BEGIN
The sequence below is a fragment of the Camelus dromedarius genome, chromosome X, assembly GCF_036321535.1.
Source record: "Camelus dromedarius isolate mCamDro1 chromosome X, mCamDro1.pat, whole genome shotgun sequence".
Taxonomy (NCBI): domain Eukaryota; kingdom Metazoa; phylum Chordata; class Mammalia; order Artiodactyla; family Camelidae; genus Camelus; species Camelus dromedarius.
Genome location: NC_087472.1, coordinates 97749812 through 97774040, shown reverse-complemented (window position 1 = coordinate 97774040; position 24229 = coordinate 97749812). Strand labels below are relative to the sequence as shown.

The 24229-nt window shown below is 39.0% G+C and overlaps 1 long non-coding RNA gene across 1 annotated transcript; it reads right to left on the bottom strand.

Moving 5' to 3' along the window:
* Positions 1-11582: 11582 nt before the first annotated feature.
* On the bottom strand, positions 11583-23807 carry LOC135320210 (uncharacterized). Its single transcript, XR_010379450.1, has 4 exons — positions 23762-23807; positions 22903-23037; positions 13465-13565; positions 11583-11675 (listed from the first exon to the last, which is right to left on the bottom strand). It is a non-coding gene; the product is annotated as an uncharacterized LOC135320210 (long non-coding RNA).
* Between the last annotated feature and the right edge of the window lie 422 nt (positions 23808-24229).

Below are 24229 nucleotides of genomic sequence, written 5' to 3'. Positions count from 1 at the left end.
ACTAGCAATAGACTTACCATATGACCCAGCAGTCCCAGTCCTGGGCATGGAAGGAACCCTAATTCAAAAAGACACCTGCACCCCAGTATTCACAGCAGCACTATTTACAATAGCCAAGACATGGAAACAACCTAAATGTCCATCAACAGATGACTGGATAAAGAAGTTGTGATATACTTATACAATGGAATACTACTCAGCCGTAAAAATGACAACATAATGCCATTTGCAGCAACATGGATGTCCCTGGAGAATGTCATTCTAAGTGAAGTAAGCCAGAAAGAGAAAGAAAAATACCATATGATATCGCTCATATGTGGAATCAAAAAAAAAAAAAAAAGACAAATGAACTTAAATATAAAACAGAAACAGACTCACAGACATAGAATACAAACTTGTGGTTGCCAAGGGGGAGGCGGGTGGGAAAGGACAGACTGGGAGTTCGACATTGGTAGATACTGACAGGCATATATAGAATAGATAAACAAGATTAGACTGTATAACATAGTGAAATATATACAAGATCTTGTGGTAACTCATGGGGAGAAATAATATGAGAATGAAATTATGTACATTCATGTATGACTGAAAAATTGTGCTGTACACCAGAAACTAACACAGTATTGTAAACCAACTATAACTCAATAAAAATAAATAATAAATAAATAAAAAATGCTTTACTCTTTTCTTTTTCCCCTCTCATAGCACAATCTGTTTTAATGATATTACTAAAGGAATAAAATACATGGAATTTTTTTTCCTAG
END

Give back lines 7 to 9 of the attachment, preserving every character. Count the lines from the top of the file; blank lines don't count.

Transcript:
* Positions 1-11582: 11582 nt before the first annotated feature.
* On the bottom strand, positions 11583-23807 carry LOC135320210 (uncharacterized). Its single transcript, XR_010379450.1, has 4 exons — positions 23762-23807; positions 22903-23037; positions 13465-13565; positions 11583-11675 (listed from the first exon to the last, which is right to left on the bottom strand). It is a non-coding gene; the product is annotated as an uncharacterized LOC135320210 (long non-coding RNA).
* Between the last annotated feature and the right edge of the window lie 422 nt (positions 23808-24229).